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Interesting Methods

This gem lets you add .im to any object in Ruby to see the interesting methods.

.im stands for 'Interesting Methods'.

Without this gem, to find out an object's methods, you might try this:

MyClass.methods
my_instance.methods

The problem? Because each of these statements show you all of the object's methods, including the inherited methods, it can be hard to find what you're after.


To see only the interesting methods on an object, try one of these statements instead:

MyClass.methods - Object.methods
my_instance.methods - Object.methods
MyClass.singleton_methods(false)
my_instance.instance_methods(false)
MyModule.singleton_methods
MyModule.instance_methods

The interesting_methods gem wraps the above techniques into a simple .im method that you can call on any object (class, instance, module) and display the methods you want:

MyClass.im       # [:my_class_method_a, :my_class_method_b]
my_instance.im   # [:my_instance_method_a, :my_instance_method_b]
MyModule.im      # [:my_module_method_a, :my_module_method_b]

Installation

First install the gem:

gem install interesting_methods

Then create irb and pry rc files if they don't already exist:

touch ~/.irbrc
touch ~/.pryrc

Edit each of those rc files and add the following code:

if Gem::Specification.find_all_by_name('interesting_methods').any?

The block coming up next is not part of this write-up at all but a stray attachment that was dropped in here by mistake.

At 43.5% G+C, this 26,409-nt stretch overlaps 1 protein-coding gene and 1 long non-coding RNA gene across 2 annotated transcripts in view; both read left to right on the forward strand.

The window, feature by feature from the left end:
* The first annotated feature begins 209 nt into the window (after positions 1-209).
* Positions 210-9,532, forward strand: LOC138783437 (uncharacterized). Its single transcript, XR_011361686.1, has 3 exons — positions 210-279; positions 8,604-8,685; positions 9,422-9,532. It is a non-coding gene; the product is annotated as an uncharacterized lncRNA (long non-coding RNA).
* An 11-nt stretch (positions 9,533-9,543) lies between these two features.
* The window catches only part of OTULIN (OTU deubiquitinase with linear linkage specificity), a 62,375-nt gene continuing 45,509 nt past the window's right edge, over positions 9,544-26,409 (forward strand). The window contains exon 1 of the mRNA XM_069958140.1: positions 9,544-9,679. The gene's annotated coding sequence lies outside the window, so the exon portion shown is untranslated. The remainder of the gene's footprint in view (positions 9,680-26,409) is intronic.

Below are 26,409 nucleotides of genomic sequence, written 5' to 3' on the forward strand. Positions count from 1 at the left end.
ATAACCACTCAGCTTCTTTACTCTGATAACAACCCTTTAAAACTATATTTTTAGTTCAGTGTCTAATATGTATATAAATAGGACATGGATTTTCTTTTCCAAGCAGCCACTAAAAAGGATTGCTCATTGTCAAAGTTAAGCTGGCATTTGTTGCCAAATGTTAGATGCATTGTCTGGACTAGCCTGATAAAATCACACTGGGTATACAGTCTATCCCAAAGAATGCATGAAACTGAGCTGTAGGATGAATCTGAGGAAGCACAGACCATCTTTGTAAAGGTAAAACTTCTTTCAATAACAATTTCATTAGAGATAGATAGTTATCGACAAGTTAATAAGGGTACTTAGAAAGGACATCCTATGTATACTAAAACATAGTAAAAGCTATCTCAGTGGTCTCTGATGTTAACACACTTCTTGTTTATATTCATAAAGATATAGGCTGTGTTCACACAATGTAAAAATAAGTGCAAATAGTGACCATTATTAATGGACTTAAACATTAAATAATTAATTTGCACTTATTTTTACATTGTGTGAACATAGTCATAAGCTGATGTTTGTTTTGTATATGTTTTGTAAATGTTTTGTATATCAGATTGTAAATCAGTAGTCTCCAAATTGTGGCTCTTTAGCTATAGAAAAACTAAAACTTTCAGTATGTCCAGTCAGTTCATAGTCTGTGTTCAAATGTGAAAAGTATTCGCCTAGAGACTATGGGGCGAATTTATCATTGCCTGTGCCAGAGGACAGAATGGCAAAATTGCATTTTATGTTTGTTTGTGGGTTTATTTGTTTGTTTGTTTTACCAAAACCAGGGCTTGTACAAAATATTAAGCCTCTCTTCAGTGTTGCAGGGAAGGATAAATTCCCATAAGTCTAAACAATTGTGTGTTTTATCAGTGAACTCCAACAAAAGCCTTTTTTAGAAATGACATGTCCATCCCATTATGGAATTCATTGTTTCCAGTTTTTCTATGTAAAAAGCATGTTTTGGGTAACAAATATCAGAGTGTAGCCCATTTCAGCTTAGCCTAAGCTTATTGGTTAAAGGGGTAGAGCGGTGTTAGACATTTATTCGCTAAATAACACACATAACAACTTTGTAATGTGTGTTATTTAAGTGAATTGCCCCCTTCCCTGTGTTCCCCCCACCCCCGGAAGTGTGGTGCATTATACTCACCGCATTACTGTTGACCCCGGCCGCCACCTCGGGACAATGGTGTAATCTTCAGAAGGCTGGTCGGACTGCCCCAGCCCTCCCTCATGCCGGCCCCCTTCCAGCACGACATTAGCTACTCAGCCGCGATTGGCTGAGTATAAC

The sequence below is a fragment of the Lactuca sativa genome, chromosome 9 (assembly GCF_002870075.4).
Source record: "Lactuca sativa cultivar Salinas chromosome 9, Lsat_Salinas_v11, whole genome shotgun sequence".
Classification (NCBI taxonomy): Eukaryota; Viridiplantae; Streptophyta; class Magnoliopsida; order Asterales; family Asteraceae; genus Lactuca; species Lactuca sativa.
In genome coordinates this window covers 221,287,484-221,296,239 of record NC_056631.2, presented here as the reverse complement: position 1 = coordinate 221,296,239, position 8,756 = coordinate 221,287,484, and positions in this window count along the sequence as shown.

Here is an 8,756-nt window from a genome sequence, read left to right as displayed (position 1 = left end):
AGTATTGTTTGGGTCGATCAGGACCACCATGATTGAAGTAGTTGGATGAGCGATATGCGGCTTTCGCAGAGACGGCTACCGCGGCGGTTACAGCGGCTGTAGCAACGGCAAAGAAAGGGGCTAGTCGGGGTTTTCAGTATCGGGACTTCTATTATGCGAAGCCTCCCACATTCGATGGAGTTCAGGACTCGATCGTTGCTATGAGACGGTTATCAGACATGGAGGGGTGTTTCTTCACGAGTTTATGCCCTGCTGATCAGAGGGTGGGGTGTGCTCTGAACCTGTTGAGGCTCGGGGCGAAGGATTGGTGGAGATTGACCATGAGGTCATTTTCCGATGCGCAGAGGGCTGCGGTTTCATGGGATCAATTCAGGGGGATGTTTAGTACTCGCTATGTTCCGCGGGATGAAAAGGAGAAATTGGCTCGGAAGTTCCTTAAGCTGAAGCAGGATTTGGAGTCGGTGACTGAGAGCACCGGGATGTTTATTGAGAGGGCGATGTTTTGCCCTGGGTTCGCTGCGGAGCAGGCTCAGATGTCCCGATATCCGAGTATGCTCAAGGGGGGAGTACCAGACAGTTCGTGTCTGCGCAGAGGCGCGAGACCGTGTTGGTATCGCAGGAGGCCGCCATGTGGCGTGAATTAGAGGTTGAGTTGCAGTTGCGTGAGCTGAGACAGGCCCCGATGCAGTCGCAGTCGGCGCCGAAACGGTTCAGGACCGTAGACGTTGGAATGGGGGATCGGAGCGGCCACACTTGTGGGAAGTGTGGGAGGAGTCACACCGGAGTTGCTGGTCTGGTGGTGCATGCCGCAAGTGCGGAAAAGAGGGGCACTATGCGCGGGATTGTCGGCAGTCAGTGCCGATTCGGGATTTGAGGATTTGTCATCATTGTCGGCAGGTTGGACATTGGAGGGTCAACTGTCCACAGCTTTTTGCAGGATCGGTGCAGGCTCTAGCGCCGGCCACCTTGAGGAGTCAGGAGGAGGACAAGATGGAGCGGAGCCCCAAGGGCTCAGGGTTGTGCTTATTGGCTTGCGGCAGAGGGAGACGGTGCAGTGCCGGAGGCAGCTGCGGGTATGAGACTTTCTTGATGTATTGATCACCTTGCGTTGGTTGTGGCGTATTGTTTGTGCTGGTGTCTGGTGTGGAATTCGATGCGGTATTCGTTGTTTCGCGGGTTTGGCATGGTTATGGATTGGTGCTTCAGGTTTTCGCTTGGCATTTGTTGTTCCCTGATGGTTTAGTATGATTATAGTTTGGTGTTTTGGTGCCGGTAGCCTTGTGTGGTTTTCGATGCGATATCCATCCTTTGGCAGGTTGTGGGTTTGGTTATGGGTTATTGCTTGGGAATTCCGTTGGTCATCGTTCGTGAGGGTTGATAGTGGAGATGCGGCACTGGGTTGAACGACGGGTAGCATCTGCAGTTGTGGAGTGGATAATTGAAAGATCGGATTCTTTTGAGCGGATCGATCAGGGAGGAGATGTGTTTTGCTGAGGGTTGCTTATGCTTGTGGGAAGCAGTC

require 'interesting_methods'
end

You're all set up now!

Usage

Load up either irb or pry from your command line. Add .im to any object to see its interesting methods.

Examples

Caveat

This gem is not meant to be used in production as it monkey patches Ruby's core Object class.

Development

After checking out this repo, run bin/setup to install dependencies. Then, run rake test to run the tests.

You can run guard for a continuous test runner.

You can run bin/console for an interactive prompt that will allow you to experiment.

Contributing

Bug reports and pull requests are welcome on GitHub at https://github.com/seanlerner/interesting_methods.

License

The gem is available as open source under the terms of the MIT License.

Credit

Having interesting_methods available in your repl is something Ruby programmers have been doing for a while. I think I first came across it years ago in a stackoverflow post. Google interesting_methodsand you'll find blog posts and dotfiles with similar functionality already implemented. AFAIK this is the first time its been packaged up in a gem.

Sean Lerner
http://smallcity.ca

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See relevant methods in your repl by adding .im to any object in ruby

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